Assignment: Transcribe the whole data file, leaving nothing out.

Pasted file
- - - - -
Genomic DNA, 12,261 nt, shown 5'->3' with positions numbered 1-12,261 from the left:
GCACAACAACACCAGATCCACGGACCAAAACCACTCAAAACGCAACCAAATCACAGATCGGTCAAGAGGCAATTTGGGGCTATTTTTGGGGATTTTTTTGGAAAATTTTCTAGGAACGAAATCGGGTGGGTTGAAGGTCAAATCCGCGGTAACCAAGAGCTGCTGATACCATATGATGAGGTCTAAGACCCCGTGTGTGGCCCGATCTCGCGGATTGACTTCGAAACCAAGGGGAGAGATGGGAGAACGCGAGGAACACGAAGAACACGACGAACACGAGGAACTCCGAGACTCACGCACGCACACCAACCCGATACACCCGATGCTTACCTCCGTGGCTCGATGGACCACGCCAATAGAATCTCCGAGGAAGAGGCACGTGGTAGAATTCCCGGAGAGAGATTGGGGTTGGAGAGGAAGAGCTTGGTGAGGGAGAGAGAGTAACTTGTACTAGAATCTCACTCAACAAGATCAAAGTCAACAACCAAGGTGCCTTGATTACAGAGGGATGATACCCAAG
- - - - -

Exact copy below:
Genomic DNA, 12,261 nt, shown 5'->3' with positions numbered 1-12,261 from the left:
GCACAACAACACCAGATCCACGGACCAAAACCACTCAAAACGCAACCAAATCACAGATCGGTCAAGAGGCAATTTGGGGCTATTTTTGGGGATTTTTTTGGAAAATTTTCTAGGAACGAAATCGGGTGGGTTGAAGGTCAAATCCGCGGTAACCAAGAGCTGCTGATACCATATGATGAGGTCTAAGACCCCGTGTGTGGCCCGATCTCGCGGATTGACTTCGAAACCAAGGGGAGAGATGGGAGAACGCGAGGAACACGAAGAACACGACGAACACGAGGAACTCCGAGACTCACGCACGCACACCAACCCGATACACCCGATGCTTACCTCCGTGGCTCGATGGACCACGCCAATAGAATCTCCGAGGAAGAGGCACGTGGTAGAATTCCCGGAGAGAGATTGGGGTTGGAGAGGAAGAGCTTGGTGAGGGAGAGAGAGTAACTTGTACTAGAATCTCACTCAACAAGATCAAAGTCAACAACCAAGGTGCCTTGATTACAGAGGGATGATACCCAAG